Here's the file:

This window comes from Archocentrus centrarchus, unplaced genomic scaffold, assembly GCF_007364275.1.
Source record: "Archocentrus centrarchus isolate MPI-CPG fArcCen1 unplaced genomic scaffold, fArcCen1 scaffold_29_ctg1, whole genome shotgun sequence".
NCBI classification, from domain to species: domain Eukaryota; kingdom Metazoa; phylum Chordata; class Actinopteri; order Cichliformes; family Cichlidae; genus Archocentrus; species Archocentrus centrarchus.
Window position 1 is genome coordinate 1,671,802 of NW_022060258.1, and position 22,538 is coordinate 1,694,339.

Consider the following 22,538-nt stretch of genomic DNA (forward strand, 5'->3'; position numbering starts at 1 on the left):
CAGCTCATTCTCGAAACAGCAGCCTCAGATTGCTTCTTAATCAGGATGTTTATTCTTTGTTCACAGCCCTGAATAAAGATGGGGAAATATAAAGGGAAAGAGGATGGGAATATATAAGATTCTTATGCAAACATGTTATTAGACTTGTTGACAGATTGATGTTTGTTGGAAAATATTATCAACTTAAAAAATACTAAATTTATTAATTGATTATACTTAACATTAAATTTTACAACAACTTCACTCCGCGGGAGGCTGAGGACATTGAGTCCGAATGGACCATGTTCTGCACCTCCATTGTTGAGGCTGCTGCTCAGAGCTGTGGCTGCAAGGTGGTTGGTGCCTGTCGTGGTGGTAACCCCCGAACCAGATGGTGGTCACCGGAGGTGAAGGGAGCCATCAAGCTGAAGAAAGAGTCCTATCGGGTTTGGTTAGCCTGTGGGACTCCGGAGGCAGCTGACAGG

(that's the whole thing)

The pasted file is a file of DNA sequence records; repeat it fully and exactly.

This window comes from Archocentrus centrarchus, unplaced genomic scaffold, assembly GCF_007364275.1.
Source record: "Archocentrus centrarchus isolate MPI-CPG fArcCen1 unplaced genomic scaffold, fArcCen1 scaffold_29_ctg1, whole genome shotgun sequence".
NCBI classification, from domain to species: domain Eukaryota; kingdom Metazoa; phylum Chordata; class Actinopteri; order Cichliformes; family Cichlidae; genus Archocentrus; species Archocentrus centrarchus.
Window position 1 is genome coordinate 1,671,802 of NW_022060258.1, and position 22,538 is coordinate 1,694,339.

Consider the following 22,538-nt stretch of genomic DNA (forward strand, 5'->3'; position numbering starts at 1 on the left):
CAGCTCATTCTCGAAACAGCAGCCTCAGATTGCTTCTTAATCAGGATGTTTATTCTTTGTTCACAGCCCTGAATAAAGATGGGGAAATATAAAGGGAAAGAGGATGGGAATATATAAGATTCTTATGCAAACATGTTATTAGACTTGTTGACAGATTGATGTTTGTTGGAAAATATTATCAACTTAAAAAATACTAAATTTATTAATTGATTATACTTAACATTAAATTTTACAACAACTTCACTCCGCGGGAGGCTGAGGACATTGAGTCCGAATGGACCATGTTCTGCACCTCCATTGTTGAGGCTGCTGCTCAGAGCTGTGGCTGCAAGGTGGTTGGTGCCTGTCGTGGTGGTAACCCCCGAACCAGATGGTGGTCACCGGAGGTGAAGGGAGCCATCAAGCTGAAGAAAGAGTCCTATCGGGTTTGGTTAGCCTGTGGGACTCCGGAGGCAGCTGACAGG